Why Zero Waste
The global waste sector is the third largest emission source of methane gas – a potent greenhouse gas that causes rapid global warming.
Our current linear economic production process generates extensive waste, from extraction of natural resources to the disposal of goods. Much of our waste ends up in overburdened landfills, which cause numerous public health and environmental issues, and in many African cities, these landfills have run out of space.
In the face of these challenges, zero waste offers a strategic, viable and versatile approach to climate change mitigation. According to the GAIA’s On the Road to Zero Waste Report, zero waste is defined as “both a goal and a plan of action”:
The goal is to ensure resource recovery and protect scarce natural resources by ending waste disposal in incinerators, dumps, and landfills. The plan encompasses waste reduction, composting, recycling and reuse, changes in consumption habits, and industrial redesign. But just as importantly, zero waste is a revolution in the relationship between waste and people. It is a new way of thinking that aims to safeguard the health and improve the lives of everyone who produces, handles, works with, or is affected by waste—in other words, all of us.
(GAIA, 2012, p.2)
Combinations of different waste management strategies are important for climate change mitigation.
Zero waste solutions can operate in local closed loop systems, like using food waste from a fresh food market to create compost at a nearby site for urban farming.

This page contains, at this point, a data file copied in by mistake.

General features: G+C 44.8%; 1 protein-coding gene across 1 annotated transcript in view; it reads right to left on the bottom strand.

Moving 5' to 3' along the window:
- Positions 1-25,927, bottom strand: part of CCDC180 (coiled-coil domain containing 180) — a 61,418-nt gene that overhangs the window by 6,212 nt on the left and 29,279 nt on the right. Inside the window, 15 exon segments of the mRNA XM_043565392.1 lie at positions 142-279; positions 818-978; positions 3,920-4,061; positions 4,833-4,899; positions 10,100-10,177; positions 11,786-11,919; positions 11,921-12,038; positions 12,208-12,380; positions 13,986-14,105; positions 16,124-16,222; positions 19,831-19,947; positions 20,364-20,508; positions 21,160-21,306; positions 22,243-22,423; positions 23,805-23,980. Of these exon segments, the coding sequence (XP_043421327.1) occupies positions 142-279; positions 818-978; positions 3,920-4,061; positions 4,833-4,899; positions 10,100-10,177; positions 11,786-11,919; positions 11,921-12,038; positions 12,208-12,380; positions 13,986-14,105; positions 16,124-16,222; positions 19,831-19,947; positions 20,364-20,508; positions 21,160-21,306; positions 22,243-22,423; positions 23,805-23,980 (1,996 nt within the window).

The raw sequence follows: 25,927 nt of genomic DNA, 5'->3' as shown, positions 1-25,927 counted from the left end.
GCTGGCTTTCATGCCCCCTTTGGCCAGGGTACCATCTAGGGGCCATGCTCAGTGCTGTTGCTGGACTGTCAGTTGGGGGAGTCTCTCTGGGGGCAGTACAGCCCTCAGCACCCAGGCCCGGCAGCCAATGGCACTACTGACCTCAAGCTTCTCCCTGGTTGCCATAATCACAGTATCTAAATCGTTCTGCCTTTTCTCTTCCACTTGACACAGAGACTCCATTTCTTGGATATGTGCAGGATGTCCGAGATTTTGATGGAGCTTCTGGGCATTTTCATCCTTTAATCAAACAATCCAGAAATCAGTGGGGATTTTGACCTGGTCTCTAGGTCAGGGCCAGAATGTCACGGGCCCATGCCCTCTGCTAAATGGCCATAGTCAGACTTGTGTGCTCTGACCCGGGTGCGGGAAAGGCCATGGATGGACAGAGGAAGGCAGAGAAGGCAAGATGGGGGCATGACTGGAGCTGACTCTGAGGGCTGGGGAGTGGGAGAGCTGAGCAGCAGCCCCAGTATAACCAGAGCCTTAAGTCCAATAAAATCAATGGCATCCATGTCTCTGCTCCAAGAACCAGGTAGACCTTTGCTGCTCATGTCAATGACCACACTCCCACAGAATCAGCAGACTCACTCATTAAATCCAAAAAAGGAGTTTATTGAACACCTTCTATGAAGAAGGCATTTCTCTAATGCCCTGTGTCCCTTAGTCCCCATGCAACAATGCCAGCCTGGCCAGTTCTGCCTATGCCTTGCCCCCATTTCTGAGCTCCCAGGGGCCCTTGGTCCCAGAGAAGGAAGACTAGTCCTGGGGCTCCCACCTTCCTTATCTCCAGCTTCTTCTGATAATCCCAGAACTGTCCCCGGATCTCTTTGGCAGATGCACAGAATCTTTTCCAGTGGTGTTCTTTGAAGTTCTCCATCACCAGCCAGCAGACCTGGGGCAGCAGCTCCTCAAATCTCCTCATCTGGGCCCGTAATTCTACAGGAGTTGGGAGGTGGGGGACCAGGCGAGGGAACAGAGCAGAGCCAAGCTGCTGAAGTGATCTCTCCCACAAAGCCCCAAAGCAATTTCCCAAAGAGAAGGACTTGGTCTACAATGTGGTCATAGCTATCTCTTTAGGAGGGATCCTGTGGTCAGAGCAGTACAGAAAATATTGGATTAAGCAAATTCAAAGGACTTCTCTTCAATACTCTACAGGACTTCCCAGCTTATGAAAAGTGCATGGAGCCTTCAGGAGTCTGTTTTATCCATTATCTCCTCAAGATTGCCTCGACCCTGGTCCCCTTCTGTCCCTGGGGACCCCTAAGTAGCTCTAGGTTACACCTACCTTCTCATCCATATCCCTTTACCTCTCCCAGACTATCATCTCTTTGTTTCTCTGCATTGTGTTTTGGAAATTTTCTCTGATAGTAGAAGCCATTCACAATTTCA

Zero waste strategies can also operate across large urban scales, such as integrating waste pickers into municipal waste systems to secure livelihoods and social protections for these workers while diverting recyclables from landfill.
It is also a smart urban strategy for protecting public health and infrastructure like sewage and water pipes, which get damaged when blocked by waste materials. Importantly, zero waste also contributes towards job creation.
Zero waste strategies help societies to produce and consume goods while respecting ecological limits and the rights of communities; they ensure that all discarded materials are safely and sustainably returned to nature or manufacturing.
(GAIA, 2012, p.2)
African cities are both urban spaces of innovation and dynamic social relations, as well as spaces of deep social and economic inequality.
Zero waste approaches in our context must include considerations of justice! Some of our cities are poorly resourced and many of the technological and capital-intensive solutions being used in countries in the North are not feasible.
Despite this Africa has innovative zero waste solutions! In many cities, people and organisations are developing and supporting frugal, creative and sustainable zero waste solutions. This website offers examples of some of these solutions so that we can learn from each other as we move towards a zero waste future.